What Causes Breast Cancer? Risk Factors to Know

What Causes Breast Cancer? Risk Factors to Know

What Causes Breast Cancer? Risk Factors to Know

Age and other factors may influence a person's risk of developing breast cancer.

Breast cancer is a complex and often confusing disease. It isn't clear what causes normal cells to grow out of control and multiply.

Researchers do know that certain hormonal, genetic, lifestyle, and environmental risk factors increase the likelihood of breast cancer. But it's also true that people with few or no risk factors still develop breast cancer, and people with many risk factors at play never develop breast cancer.

With that said, here's what we know about what causes breast cancer, plus risk factors that may increase the likelihood of developing it.

What Causes Breast Cancer?

Simply put, breast cancer happens when breast cells grow abnormally. Researchers attribute these cell changes to a complicated interplay of genetic and environmental factors, though an individual breast cancer patient's cause may remain unknown.

As abnormal cells divide, they accumulate into a mass or lump and may also spread (metastasize) into other parts of the body, like the lymph nodes.

Most breast cancers in women and men start in the ducts that produce milk; this is called invasive ductal carcinoma. Other breast cancers start in other breast tissue cells, including glandular tissue called lobules; this is called invasive lobular carcinoma.

It's also important to mention gene mutations here. Researchers estimate that somewhere between 5% and 10% of all breast cancers occur due to inherited gene mutations, which are passed from generation to generation via DNA. And while there are many hereditary gene mutations that increase the risk of breast cancer, the two most well known are BRCA1 and BRCA2.

BRCA1 and BRCA2 are actually tumor suppressor genes that, when functioning as they're supposed to, keep breast cells from growing abnormally. But when these genes have a mutation and don't function as they're meant to, it increases the risk of breast (as well as ovarian) cancer. According to the CDC, one in 500 women carries a mutation in her BRCA1 or BRCA2 genes.

If you're curious about your own hereditary risk of breast and other cancers, talk to your doctor about genetic testing.

Breast Cancer Risk Factors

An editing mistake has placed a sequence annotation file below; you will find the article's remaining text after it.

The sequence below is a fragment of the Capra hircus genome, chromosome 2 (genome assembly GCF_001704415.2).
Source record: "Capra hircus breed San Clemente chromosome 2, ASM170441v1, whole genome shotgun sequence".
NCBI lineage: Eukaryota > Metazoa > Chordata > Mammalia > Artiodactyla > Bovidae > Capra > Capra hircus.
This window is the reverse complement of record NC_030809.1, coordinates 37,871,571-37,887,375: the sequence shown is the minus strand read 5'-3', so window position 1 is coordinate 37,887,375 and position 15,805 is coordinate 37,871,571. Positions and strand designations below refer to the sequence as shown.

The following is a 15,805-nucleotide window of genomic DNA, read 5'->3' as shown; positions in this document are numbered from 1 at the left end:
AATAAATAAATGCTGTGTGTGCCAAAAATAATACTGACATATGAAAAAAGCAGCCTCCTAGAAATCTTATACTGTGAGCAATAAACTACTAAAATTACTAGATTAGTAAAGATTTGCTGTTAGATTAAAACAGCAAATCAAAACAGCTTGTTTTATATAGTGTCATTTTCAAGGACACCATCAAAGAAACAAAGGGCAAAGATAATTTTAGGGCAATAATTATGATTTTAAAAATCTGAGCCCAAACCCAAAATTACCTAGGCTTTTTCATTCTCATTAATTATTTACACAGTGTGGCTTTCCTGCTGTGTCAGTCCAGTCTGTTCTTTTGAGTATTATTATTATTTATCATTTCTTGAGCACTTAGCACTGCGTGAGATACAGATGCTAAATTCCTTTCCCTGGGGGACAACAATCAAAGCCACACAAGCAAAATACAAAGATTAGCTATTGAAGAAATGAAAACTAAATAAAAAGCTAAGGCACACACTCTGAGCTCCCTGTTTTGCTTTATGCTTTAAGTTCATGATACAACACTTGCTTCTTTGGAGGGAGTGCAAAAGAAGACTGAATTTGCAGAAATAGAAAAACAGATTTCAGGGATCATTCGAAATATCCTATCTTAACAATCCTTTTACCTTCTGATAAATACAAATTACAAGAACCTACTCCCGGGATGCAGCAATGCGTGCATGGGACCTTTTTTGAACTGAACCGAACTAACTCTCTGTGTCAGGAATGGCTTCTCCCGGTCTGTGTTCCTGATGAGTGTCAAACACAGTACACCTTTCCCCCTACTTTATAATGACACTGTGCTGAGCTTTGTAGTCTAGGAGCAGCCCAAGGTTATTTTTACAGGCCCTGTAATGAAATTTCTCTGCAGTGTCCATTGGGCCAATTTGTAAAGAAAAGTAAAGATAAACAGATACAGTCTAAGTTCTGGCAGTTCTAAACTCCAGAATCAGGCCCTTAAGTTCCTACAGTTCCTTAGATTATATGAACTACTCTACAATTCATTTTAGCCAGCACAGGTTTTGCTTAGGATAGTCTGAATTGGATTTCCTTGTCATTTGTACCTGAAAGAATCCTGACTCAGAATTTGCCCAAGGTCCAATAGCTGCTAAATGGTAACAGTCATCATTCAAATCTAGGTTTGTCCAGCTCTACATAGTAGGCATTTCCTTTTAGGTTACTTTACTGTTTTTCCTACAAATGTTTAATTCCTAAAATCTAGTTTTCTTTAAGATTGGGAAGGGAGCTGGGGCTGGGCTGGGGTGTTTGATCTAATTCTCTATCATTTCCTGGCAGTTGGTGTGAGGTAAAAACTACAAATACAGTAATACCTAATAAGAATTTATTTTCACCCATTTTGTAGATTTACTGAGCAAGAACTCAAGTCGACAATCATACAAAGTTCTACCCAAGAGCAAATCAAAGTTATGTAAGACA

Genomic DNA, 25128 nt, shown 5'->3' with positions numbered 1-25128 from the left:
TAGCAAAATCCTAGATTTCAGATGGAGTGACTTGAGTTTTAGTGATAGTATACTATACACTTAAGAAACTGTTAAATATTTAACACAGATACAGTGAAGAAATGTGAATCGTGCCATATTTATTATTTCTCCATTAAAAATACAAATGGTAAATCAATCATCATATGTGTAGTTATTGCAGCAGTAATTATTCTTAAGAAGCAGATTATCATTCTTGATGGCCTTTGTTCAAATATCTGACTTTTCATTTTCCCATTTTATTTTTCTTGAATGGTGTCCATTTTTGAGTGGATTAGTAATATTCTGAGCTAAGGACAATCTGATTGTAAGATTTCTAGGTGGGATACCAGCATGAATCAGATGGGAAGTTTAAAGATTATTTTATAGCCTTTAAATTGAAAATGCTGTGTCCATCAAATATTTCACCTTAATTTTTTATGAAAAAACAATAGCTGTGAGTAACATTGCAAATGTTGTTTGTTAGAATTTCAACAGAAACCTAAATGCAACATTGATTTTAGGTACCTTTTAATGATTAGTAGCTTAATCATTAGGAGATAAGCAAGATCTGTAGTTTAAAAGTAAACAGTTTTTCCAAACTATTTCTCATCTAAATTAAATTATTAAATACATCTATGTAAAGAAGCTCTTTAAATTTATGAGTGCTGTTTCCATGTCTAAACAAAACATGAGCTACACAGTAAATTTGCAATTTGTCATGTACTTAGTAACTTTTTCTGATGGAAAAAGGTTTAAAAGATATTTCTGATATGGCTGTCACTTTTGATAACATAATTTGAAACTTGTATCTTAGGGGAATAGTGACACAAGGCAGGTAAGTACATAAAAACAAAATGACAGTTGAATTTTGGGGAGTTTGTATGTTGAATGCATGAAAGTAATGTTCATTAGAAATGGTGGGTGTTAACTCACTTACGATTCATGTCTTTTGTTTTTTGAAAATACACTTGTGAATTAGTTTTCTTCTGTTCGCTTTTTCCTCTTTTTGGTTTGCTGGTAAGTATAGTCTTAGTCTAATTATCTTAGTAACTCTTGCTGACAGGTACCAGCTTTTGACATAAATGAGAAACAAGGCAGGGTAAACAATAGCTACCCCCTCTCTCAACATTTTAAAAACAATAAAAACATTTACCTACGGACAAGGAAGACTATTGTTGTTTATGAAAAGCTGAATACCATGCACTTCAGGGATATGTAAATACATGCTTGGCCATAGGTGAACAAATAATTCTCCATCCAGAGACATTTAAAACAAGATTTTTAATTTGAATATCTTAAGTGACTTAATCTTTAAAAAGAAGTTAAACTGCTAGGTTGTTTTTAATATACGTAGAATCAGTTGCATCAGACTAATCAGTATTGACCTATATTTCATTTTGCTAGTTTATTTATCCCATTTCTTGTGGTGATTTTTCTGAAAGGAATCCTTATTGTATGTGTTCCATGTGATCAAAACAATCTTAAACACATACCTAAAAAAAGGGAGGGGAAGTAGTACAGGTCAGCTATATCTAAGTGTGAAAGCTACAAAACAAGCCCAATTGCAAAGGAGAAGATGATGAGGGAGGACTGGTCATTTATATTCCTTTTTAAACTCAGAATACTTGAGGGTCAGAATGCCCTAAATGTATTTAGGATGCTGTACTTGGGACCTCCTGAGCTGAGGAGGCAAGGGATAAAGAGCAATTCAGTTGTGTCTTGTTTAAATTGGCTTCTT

The risk of breast cancer is much greater in women than men. Women in the U.S. have a one-in- eight chance of developing this type of cancer sometime during their lifetime. By contrast, a man born in the U.S. today has about a one-in-800 chance of being diagnosed with breast cancer during his lifetime.

Risk factors for male breast cancer aren't well understood. While researchers have identified a handful of genetic and environmental factors that may play a role, most men have no known risk factor other than older age. Male breast cancer is diagnosed at age 71, on average.

Much more is known about risk factors in women. That being said, having one (or several) risk factors doesn't destine a woman to a future of breast cancer, just as a lack of risk factors doesn't mean she'll never develop breast cancer.

The following risk factors are associated with the development of breast cancer in women:


Risk of breast cancer goes up as a woman gets older, which is why the American College of Obstetricians and Gynecologists encourages yearly mammograms starting at age 40 for women of average risk.⁹


Females have a much greater risk of developing breast cancer than males.

Personal and family history

A personal history of lobular carcinoma in situ (abnormal cells found in the milk-making glands of the breast) or atypical hyperplasia (non-cancerous changes in breast cells) increases the risk of breast cancer. A history of cancer in one breast also increases the likelihood of developing cancer in the other breast. Additionally, having a family history of breast cancer puts you at greater risk.

Alcohol consumption

The more alcohol a woman drinks, the higher the risk of developing breast cancer.


With any kind of chest-area radiation treatment in childhood or young adulthood, the risk of breast cancer goes up.

Menstruation age

If you started your period before age 12, your risk for breast cancer increases.

Menopause age

If you start menopause after 55, your risk for breast cancer increases.

Childbirth age

Giving birth to a child after the age of 30 ups your risk.


Women who have never been pregnant carry a greater risk of breast cancer than women who have been pregnant one or more times.

Hormone therapy

Hormone therapy for menopause, specifically any type that combines estrogen and progesterone, increases the risk for certain kinds of breast cancer.

Body Mass

A higher body mass index (an estimate of body fat) is linked to a higher risk of breast cancer in postmenopausal women. Research suggests that extra fat cells, which create estrogen, may be responsible for the higher breast cancer risk.¹


Breast cancer occurs when cells mutate and multiply. What sets off those changes isn't always clear. Research suggests that genetic, hormonal, environmental, and lifestyle factors may be at work. Because women are much more likely than men to develop breast cancer, there's a bounty of research on what may cause breast cells to grow out of control. Knowing the risk factors for breast cancer can help women start a conversation with their healthcare providers about preventive measures, including breast cancer screening.


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